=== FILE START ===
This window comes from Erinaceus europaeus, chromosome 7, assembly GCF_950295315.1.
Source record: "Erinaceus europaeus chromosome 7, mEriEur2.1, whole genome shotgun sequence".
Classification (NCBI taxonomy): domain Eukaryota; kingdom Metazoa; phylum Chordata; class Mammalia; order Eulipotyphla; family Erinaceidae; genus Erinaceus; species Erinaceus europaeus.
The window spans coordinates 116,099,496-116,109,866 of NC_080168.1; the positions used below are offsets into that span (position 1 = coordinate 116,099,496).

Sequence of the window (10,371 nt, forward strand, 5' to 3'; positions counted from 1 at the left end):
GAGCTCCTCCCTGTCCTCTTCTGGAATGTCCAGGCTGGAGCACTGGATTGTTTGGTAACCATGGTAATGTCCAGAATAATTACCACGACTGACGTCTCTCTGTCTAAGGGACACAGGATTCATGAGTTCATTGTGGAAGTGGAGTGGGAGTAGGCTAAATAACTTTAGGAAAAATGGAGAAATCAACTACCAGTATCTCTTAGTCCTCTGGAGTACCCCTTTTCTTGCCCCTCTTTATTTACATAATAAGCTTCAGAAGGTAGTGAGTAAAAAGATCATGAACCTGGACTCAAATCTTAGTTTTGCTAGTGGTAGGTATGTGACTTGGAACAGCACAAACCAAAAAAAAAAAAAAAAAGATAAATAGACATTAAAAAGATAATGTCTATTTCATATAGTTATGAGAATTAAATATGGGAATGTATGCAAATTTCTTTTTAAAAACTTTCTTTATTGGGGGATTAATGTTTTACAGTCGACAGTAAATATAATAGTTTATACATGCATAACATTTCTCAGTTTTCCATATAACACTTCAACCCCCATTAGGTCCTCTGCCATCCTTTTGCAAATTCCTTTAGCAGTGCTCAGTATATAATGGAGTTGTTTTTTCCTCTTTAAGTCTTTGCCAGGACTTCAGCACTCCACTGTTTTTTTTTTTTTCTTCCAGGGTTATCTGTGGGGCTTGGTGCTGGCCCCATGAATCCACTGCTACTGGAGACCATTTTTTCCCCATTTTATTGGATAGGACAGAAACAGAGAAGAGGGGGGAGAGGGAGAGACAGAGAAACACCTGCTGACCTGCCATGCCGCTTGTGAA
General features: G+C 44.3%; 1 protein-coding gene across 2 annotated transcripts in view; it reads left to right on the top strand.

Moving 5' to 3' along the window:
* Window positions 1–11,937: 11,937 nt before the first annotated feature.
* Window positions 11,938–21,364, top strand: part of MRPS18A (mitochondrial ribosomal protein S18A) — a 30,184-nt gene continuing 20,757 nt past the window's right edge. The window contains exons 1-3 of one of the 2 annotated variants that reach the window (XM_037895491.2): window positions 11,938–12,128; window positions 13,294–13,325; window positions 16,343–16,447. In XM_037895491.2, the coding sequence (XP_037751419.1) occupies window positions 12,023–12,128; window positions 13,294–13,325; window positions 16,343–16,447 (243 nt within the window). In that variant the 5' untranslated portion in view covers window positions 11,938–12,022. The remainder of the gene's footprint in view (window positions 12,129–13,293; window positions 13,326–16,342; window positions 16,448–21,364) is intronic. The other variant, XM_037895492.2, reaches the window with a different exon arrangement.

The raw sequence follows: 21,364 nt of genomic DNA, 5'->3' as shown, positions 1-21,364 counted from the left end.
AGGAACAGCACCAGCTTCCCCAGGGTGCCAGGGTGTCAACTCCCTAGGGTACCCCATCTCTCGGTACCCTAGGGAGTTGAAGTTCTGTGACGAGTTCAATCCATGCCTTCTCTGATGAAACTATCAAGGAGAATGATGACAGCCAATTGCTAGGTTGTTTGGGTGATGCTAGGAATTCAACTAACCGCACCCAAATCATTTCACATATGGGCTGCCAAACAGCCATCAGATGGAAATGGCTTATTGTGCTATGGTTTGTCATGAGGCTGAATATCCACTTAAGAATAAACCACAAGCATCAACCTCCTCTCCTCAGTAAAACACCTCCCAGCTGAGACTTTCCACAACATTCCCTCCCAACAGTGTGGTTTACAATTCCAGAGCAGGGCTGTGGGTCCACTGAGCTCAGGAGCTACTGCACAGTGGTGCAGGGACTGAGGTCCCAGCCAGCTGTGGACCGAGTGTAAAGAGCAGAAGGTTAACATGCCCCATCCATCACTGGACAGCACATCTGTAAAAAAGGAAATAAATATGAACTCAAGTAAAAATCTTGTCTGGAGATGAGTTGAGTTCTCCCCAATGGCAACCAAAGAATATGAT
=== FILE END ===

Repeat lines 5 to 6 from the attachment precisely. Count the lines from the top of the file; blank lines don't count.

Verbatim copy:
Sequence of the window (10,371 nt, forward strand, 5' to 3'; positions counted from 1 at the left end):
GAGCTCCTCCCTGTCCTCTTCTGGAATGTCCAGGCTGGAGCACTGGATTGTTTGGTAACCATGGTAATGTCCAGAATAATTACCACGACTGACGTCTCTCTGTCTAAGGGACACAGGATTCATGAGTTCATTGTGGAAGTGGAGTGGGAGTAGGCTAAATAACTTTAGGAAAAATGGAGAAATCAACTACCAGTATCTCTTAGTCCTCTGGAGTACCCCTTTTCTTGCCCCTCTTTATTTACATAATAAGCTTCAGAAGGTAGTGAGTAAAAAGATCATGAACCTGGACTCAAATCTTAGTTTTGCTAGTGGTAGGTATGTGACTTGGAACAGCACAAACCAAAAAAAAAAAAAAAAAGATAAATAGACATTAAAAAGATAATGTCTATTTCATATAGTTATGAGAATTAAATATGGGAATGTATGCAAATTTCTTTTTAAAAACTTTCTTTATTGGGGGATTAATGTTTTACAGTCGACAGTAAATATAATAGTTTATACATGCATAACATTTCTCAGTTTTCCATATAACACTTCAACCCCCATTAGGTCCTCTGCCATCCTTTTGCAAATTCCTTTAGCAGTGCTCAGTATATAATGGAGTTGTTTTTTCCTCTTTAAGTCTTTGCCAGGACTTCAGCACTCCACTGTTTTTTTTTTTTTCTTCCAGGGTTATCTGTGGGGCTTGGTGCTGGCCCCATGAATCCACTGCTACTGGAGACCATTTTTTCCCCATTTTATTGGATAGGACAGAAACAGAGAAGAGGGGGGAGAGGGAGAGACAGAGAAACACCTGCTGACCTGCCATGCCGCTTGTGAA